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#11-Using Reviewing Toolbar in Microsoft Word

August 07, 2002

Overview

Students often receive feedback from their instructors on papers, exams, or other assignments in a form that they either can’t read or can’t understand. We’ve all found ourselves writing less and less as we work our way through an endless stack of student papers.

Credits

Thomas C. Laughner
Notre Dame University
thomas.c.laughner.1@nd.edu

all LTAs by this author…

Chickering and Gamson list feedback as one of the seven effective strategies for student learning. However, our time constraints are a constant source of conflict in providing that valuable source of input to our students.

Several years ago, I started using Microsoft Word as a feedback mechanism for student work (WordPerfect has similar capabilities). The Reviewing toolbar (available from Toolbars under the View menu) provides several features to ease the process of evaluating student work.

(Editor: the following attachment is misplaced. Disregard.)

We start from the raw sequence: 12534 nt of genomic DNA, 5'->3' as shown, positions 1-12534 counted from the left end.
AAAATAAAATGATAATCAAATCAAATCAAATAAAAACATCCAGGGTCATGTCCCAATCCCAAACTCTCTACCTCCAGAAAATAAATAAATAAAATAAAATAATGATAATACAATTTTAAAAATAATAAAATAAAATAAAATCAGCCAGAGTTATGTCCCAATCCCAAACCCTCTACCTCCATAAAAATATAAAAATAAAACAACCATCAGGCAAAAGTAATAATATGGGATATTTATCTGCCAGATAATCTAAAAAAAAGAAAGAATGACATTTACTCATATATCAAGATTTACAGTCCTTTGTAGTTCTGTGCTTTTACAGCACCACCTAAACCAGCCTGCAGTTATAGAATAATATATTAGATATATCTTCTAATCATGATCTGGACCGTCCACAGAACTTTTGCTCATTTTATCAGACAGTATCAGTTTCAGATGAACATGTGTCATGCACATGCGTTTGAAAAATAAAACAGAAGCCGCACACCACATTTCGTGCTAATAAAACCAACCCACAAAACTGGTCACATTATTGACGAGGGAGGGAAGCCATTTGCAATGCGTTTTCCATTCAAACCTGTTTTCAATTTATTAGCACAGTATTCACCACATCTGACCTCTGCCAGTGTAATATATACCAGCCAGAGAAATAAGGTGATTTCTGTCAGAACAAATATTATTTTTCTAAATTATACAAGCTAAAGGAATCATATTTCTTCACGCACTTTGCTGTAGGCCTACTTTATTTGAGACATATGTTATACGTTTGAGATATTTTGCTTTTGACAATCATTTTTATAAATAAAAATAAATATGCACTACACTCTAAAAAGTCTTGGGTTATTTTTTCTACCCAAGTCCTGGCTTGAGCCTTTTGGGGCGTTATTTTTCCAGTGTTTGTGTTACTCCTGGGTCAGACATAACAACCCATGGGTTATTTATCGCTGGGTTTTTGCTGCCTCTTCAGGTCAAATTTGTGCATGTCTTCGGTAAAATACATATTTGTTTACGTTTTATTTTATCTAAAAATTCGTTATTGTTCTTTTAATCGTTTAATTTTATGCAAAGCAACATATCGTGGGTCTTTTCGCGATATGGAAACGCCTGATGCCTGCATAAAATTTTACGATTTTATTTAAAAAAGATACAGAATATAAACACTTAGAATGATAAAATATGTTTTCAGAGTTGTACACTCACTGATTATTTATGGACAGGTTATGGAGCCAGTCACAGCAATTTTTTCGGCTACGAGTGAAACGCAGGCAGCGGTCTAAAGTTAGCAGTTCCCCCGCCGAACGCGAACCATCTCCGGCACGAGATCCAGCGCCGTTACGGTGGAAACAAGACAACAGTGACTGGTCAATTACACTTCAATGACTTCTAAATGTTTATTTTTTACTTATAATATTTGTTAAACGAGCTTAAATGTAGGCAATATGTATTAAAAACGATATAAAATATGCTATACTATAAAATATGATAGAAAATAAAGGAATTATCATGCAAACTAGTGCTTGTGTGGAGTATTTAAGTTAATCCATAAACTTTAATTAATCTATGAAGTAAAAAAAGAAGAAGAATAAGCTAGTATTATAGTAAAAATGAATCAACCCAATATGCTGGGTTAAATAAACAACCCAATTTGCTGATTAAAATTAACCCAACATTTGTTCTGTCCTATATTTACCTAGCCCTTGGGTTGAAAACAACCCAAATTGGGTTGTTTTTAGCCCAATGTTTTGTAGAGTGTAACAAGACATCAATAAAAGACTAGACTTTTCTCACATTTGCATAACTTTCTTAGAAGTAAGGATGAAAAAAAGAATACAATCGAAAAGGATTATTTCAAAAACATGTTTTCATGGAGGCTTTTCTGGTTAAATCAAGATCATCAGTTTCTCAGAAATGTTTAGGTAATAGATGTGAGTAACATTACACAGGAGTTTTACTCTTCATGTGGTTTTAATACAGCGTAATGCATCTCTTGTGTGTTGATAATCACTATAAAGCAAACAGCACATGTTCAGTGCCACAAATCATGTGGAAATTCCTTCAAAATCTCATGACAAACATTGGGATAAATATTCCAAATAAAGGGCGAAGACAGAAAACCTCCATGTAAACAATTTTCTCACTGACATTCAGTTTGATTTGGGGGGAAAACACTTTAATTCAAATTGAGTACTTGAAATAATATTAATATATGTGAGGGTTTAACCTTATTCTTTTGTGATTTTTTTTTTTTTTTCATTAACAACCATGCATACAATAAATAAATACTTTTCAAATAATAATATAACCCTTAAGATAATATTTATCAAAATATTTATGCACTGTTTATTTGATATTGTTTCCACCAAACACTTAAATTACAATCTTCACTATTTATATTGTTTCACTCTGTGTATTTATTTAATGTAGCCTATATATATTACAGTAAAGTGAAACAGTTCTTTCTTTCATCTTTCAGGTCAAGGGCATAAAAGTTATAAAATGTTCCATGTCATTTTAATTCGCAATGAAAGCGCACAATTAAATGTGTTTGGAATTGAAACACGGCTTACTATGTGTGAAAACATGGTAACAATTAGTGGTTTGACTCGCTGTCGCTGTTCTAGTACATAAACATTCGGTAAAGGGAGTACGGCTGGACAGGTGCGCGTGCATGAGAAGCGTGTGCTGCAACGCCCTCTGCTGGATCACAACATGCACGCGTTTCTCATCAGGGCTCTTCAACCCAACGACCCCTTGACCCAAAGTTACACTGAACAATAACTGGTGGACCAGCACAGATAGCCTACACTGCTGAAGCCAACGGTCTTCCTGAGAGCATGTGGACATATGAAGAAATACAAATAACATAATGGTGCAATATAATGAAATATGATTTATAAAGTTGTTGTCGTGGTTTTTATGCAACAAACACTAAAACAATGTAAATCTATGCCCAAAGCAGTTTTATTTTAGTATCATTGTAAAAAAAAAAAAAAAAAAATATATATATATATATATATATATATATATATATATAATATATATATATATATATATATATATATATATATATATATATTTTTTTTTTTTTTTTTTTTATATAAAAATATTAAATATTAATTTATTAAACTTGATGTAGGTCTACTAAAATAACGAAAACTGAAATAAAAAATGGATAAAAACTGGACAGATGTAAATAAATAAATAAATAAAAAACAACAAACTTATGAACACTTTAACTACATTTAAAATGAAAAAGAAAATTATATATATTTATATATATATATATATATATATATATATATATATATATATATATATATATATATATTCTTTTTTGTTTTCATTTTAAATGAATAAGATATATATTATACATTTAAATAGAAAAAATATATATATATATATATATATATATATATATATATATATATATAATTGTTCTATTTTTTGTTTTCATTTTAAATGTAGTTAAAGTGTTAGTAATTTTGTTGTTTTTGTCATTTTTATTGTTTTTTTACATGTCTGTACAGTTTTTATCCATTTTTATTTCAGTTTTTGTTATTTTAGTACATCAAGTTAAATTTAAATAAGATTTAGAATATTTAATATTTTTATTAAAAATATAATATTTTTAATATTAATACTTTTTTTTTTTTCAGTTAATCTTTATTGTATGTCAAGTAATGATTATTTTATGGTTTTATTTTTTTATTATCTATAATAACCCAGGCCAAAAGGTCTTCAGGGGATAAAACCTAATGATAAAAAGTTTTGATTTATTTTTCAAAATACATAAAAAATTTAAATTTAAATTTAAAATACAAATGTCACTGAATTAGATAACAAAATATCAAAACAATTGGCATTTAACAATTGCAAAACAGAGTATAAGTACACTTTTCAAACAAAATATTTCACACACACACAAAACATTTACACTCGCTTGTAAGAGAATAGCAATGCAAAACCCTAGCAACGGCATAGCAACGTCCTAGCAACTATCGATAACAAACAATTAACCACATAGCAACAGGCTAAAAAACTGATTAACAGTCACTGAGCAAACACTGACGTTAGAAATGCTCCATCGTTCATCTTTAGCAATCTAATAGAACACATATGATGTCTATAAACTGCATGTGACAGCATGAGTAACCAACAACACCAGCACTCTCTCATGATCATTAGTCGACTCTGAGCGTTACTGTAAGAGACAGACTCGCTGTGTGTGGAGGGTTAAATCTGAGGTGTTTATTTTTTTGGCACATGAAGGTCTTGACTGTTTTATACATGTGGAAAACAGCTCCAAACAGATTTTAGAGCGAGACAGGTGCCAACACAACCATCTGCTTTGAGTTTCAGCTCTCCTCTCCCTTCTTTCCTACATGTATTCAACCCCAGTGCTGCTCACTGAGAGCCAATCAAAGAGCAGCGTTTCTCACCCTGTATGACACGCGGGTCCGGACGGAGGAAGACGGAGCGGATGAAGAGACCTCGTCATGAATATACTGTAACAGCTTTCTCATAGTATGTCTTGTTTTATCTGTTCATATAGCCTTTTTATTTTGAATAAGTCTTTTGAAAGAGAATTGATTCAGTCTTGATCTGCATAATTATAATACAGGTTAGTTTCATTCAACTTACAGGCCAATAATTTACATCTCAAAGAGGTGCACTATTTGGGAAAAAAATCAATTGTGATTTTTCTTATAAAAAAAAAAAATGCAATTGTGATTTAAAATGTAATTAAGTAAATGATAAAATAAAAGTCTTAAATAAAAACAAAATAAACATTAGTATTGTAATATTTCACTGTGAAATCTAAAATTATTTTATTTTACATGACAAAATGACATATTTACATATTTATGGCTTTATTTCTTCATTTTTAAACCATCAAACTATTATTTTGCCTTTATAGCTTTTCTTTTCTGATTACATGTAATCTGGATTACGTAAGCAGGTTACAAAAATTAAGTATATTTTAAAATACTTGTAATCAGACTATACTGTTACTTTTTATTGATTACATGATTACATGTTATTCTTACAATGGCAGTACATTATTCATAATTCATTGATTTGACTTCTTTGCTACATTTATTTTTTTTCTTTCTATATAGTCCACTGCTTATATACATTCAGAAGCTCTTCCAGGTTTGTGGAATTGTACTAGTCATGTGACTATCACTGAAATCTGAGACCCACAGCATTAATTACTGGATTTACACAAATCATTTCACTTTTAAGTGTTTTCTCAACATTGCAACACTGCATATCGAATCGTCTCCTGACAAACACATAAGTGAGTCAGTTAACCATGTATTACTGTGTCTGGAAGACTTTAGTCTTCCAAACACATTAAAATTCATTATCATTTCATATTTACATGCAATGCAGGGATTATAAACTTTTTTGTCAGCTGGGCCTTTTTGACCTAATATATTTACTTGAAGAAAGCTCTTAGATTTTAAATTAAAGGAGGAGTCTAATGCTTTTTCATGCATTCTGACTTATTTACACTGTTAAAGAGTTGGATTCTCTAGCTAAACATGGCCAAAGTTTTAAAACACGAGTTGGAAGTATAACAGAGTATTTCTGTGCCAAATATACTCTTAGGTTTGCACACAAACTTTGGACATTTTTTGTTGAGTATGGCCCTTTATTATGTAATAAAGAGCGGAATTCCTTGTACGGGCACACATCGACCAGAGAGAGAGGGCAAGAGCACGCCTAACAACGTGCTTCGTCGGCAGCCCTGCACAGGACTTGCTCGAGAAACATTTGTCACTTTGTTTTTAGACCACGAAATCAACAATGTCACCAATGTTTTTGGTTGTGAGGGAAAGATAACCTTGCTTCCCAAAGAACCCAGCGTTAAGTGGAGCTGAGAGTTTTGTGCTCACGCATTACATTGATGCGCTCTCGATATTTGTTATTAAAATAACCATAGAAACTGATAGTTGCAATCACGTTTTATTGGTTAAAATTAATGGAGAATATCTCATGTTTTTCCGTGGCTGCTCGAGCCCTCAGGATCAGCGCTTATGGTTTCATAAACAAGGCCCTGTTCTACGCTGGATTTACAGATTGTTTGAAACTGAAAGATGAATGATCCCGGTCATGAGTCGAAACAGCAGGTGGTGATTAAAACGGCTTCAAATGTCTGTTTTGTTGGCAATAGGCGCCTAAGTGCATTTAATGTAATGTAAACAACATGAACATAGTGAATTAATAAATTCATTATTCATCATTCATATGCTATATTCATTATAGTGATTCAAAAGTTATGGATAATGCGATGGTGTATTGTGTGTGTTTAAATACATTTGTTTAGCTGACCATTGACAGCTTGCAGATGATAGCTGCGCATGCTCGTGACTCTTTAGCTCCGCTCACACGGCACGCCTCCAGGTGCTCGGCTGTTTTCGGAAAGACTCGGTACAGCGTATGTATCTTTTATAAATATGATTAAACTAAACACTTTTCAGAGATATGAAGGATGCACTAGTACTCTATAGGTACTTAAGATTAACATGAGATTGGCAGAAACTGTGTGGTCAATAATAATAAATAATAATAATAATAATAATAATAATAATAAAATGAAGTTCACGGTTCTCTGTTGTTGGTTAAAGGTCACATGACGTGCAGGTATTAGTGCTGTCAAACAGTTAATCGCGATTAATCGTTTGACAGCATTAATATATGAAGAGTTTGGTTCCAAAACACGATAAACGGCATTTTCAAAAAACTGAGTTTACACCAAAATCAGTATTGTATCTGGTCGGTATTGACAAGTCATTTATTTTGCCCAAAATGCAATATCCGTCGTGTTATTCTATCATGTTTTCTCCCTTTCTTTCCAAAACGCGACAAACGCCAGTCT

One of the options is the comment feature. Highlighting the relevant text and clicking the comment button allows you to attach your feedback to specific text. When the student opens the document, the commented text will be highlighted. The student only has to move the cursor over the text to view a popup window with your feedback.

If you find yourself making the same suggestions on multiple assignments, you can create a separate document with common comments and use cut and paste to move them to the student?s paper.

Another option is the tracking feature. After clicking the tracking button, any changes you make to the student’s paper are noted by striking out the old text rather than replacing it, or by putting new text in bold. When the student moves the cursor over the text, there’s an indication that you made the suggestion. The student then has the option of accepting or rejecting your suggested change.

The reviewing toolbar is available on versions as old as Word 97 on Windows and Word 98 on Macintosh. The documents are cross-platform, but not cross-product (you can’t send a Word file with comments to someone using WordPerfect, but someone using Word on the Mac can send a document with comments to someone using Word on a PC).

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